Hong Kong and Macau Respond Silently to Mainland China's 'White Paper Revolution' - Plataforma Media

Hong Kong and Macau Respond Silently to Mainland China’s ‘White Paper Revolution’

The fire in Urumqi, Xinjiang, which killed ten people in confinement, started a wave of protests against anti-Covid policies in China. To PLATAFORMA, young people and political scientists explain the reasons for the silence in Macau and Hong Kong: fears of the National Security Law and the feeling of not belonging to the Mainland.

China has been applying a strict policy of epidemic prevention for the past three years. Due to the restriction of speech on the Internet, it is almost impossible for Mainland authorities to capture public sentiment regarding epidemic prevention policy. However, on the night of November 26, a residential fire in Urumqi changed this mood.

People in major Mainland cities took to the streets in protest, holding up white A4 sheets of paper and shouting political slogans in a rare spectacle.


In Hong Kong, some people also held up blank sheets of paper in support of the protest. However, Jacky, who was born in the 1970s, maintains that the city’s response was quite calm compared to previous years when the Hong Kong community took sides on Mainland issues.

“It’s not that I don’t feel anything [regarding the protests in the Mainland], but these days I think it’s all going to come to the same thing whether we do something or not.”

Jacky says he felt that Hong Kong was the only place in China where the media had freedom. As a citizen of the autonomous region, he always felt a duty to fight for the people against injustice. “However, under the National Security Law, there are red lines everywhere, so who dares to do it?” he throws in.

He used to take candles every year to Victoria Park in Hong Kong to participate in the annual memorial ceremony for the victims of June 4. In the past, he was concerned with China’s Mainland issues.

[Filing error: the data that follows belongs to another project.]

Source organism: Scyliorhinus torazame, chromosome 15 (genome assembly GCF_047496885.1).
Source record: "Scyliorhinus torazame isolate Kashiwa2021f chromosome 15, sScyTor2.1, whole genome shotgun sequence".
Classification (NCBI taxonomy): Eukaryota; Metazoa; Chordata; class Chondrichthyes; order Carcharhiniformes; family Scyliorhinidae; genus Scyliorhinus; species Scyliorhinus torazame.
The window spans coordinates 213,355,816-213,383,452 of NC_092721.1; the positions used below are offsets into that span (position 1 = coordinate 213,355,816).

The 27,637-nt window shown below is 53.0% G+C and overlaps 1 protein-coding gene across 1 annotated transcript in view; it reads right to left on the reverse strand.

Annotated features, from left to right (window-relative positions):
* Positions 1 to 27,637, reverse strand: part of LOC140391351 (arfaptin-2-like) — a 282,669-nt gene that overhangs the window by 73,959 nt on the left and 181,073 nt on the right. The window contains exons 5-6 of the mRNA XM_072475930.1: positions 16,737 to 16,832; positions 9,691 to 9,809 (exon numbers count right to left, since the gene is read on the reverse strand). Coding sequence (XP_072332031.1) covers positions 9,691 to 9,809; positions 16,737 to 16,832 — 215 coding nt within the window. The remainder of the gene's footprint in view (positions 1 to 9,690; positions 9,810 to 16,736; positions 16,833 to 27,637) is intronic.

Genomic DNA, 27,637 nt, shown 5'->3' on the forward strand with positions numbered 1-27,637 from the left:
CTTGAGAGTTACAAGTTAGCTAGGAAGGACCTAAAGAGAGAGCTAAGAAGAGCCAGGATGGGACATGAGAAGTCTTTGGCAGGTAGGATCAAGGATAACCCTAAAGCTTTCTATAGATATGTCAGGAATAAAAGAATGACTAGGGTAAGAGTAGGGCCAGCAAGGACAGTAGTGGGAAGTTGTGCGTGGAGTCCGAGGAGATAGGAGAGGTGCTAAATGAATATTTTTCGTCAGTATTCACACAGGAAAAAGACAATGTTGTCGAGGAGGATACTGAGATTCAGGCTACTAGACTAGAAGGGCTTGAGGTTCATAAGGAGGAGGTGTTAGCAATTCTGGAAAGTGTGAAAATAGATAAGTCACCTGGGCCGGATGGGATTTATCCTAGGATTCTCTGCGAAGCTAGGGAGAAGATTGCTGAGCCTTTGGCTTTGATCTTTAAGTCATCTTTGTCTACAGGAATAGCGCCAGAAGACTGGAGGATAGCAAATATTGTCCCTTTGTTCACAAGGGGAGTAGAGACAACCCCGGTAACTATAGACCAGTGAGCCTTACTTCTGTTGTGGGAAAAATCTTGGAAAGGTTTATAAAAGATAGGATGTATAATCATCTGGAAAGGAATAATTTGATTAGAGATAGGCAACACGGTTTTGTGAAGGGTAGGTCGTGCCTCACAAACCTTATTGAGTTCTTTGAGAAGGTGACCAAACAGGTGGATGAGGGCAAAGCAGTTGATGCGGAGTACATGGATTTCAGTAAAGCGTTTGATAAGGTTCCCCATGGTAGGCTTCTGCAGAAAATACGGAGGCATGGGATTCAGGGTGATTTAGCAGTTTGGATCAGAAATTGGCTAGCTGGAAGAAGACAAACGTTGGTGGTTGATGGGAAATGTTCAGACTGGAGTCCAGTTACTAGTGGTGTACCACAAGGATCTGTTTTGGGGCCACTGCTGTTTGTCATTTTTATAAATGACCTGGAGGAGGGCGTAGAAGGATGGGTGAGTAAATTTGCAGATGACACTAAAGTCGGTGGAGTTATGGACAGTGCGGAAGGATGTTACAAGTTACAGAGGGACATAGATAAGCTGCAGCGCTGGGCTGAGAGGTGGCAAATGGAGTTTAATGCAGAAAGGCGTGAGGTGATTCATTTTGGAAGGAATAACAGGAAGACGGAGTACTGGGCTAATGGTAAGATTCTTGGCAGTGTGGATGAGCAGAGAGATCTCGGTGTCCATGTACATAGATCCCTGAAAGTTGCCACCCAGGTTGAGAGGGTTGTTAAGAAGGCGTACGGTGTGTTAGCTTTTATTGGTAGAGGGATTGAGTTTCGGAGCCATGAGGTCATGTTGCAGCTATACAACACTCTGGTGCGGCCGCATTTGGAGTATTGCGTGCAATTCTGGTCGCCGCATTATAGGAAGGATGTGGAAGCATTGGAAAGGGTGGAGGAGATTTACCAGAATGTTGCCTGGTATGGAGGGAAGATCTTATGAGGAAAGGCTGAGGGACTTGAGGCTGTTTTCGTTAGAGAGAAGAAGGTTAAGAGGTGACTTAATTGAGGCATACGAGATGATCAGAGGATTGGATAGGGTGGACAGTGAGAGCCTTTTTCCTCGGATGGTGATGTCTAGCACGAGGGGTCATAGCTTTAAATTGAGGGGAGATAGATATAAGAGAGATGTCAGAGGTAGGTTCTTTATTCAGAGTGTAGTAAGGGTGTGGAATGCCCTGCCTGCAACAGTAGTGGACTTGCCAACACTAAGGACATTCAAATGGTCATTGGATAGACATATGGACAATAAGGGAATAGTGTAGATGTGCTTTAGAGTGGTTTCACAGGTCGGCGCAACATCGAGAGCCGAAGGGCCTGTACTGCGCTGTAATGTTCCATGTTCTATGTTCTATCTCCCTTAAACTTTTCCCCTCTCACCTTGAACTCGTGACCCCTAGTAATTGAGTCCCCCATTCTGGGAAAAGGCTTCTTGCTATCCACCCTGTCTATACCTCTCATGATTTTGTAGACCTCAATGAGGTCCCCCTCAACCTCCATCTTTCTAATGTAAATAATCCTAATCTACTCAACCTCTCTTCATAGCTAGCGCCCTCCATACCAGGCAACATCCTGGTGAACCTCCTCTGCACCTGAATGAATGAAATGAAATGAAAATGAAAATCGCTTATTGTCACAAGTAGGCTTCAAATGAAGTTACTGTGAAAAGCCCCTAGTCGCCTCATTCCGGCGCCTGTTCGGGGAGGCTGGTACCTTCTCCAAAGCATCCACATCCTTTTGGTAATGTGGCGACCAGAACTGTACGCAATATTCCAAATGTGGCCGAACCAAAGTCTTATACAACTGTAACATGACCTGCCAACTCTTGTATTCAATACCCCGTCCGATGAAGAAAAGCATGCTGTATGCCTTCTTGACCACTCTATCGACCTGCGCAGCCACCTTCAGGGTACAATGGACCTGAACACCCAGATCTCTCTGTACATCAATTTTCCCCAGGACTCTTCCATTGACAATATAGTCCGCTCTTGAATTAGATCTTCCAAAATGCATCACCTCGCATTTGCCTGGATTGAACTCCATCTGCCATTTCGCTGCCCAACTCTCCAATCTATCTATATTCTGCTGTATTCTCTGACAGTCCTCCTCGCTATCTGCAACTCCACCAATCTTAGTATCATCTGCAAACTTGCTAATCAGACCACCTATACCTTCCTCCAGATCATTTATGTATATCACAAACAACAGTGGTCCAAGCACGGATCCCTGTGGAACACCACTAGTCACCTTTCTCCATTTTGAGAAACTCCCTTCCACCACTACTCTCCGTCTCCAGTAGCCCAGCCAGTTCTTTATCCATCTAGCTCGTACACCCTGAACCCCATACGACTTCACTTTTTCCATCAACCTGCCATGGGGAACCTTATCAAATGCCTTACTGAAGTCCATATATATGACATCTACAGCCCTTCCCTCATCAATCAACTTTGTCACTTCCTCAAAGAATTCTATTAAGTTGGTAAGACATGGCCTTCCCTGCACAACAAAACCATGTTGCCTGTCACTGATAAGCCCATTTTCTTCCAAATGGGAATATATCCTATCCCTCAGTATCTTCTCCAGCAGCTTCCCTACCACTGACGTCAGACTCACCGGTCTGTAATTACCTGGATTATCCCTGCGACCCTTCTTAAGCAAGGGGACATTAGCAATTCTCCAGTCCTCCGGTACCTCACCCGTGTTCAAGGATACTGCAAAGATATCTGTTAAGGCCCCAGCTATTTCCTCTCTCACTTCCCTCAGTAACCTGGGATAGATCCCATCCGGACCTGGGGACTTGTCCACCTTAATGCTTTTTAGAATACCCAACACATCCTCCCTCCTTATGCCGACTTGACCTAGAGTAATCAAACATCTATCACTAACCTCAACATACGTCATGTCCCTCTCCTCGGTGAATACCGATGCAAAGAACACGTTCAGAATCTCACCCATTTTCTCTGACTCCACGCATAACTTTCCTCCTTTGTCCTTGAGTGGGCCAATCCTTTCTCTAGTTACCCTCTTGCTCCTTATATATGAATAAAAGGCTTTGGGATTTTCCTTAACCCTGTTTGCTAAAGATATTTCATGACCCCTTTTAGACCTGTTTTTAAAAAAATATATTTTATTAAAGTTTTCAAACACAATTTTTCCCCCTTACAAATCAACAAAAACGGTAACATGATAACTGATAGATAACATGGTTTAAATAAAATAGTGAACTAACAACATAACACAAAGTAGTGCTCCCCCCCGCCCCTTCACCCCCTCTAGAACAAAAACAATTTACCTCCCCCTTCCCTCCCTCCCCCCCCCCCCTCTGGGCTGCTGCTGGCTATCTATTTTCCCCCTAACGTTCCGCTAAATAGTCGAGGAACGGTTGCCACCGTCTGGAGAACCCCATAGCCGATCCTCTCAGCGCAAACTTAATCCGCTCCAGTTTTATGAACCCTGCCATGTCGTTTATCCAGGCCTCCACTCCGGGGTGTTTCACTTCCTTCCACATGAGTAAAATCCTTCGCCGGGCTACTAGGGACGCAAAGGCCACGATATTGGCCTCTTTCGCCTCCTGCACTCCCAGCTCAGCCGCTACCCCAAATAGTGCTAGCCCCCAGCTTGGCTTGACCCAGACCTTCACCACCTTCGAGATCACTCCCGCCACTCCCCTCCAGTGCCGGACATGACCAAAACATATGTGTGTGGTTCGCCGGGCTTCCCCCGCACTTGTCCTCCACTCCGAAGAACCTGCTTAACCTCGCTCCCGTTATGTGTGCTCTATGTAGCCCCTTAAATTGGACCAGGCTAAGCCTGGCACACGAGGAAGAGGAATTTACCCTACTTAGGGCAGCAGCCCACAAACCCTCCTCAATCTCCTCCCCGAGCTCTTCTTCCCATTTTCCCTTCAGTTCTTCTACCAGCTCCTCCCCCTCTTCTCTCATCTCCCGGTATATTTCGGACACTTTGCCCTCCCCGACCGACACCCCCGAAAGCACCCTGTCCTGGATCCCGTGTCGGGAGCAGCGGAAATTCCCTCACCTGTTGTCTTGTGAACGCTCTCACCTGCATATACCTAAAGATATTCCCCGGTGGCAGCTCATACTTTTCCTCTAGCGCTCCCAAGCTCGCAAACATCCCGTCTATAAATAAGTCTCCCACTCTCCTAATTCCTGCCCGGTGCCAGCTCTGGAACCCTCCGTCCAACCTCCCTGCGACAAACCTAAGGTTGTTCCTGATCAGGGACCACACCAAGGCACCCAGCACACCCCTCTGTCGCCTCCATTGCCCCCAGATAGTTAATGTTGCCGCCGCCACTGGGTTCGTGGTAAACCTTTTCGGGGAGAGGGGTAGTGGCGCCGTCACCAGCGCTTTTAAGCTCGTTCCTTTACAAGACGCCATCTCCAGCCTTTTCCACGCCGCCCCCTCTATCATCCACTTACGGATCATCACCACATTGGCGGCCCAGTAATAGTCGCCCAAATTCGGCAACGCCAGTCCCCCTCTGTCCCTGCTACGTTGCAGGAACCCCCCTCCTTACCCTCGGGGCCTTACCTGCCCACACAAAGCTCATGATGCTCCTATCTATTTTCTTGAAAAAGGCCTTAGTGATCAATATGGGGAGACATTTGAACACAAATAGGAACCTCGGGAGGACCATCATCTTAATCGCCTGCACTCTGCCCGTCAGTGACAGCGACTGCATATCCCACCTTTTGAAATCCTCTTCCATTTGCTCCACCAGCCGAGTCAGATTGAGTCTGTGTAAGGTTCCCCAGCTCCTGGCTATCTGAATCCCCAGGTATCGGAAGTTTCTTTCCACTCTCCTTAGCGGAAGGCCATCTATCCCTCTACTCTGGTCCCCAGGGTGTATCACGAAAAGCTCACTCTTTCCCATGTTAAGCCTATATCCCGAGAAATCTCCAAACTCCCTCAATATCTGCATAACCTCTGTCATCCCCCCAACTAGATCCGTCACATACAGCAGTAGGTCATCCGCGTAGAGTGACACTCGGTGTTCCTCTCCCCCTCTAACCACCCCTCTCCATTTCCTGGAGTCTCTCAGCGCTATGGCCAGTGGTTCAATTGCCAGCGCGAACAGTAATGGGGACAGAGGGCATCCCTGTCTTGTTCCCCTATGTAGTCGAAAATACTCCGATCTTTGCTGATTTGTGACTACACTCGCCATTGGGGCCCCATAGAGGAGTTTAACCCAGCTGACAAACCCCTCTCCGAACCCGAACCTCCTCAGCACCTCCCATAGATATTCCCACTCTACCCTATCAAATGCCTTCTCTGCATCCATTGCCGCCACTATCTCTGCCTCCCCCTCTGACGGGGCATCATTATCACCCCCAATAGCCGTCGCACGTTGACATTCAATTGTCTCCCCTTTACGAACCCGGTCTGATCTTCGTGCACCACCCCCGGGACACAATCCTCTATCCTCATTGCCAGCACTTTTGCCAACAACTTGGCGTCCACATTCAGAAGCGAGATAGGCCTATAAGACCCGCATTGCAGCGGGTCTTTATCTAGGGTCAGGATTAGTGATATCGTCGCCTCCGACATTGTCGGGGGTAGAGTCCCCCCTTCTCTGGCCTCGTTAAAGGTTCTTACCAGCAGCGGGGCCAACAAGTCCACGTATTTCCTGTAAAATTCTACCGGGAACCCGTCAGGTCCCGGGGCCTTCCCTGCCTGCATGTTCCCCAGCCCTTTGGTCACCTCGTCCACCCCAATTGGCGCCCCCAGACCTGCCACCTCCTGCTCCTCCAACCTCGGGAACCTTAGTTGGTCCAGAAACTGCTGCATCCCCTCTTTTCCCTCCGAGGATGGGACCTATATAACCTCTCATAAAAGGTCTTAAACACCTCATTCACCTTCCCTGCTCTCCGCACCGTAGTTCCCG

But he admits that in the past two years, Hong Kong people are tired of running after the anti-China and anti-Pandemic movement, so they have become increasingly “insensitive” to what is going on in the Mainland. This year, it has already started planning its exit from Hong Kong.

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In contrast to active participation in the past, the lukewarm response of the Hong Kong community not only shows the alienation of the relationship between the Mainland and Hong Kong, but also the generation gap.

Born in the 1990s, John says he doesn’t care about current affairs in China. He maintains that Hong Kong is Hong Kong and the Mainland is the Mainland. “A few years ago, when people took to the streets of Hong Kong, what did these little pinkies say?” He asks sarcastically.

“Little Pink” is a popular Internet term used in Hong Kong and Macau in recent years, referring to young Chinese nationalist jingoists.

Former assistant professor of cultural studies at Lingnan University, Yip Yam-chung, points out to PLATFORM that the distinguishing characteristic of localism is the rejection of China as an identity trait, so there is naturally less interest in the so-called “White Paper Revolution.” He also adds that the cynical attitude of Hong Kong people was to be expected.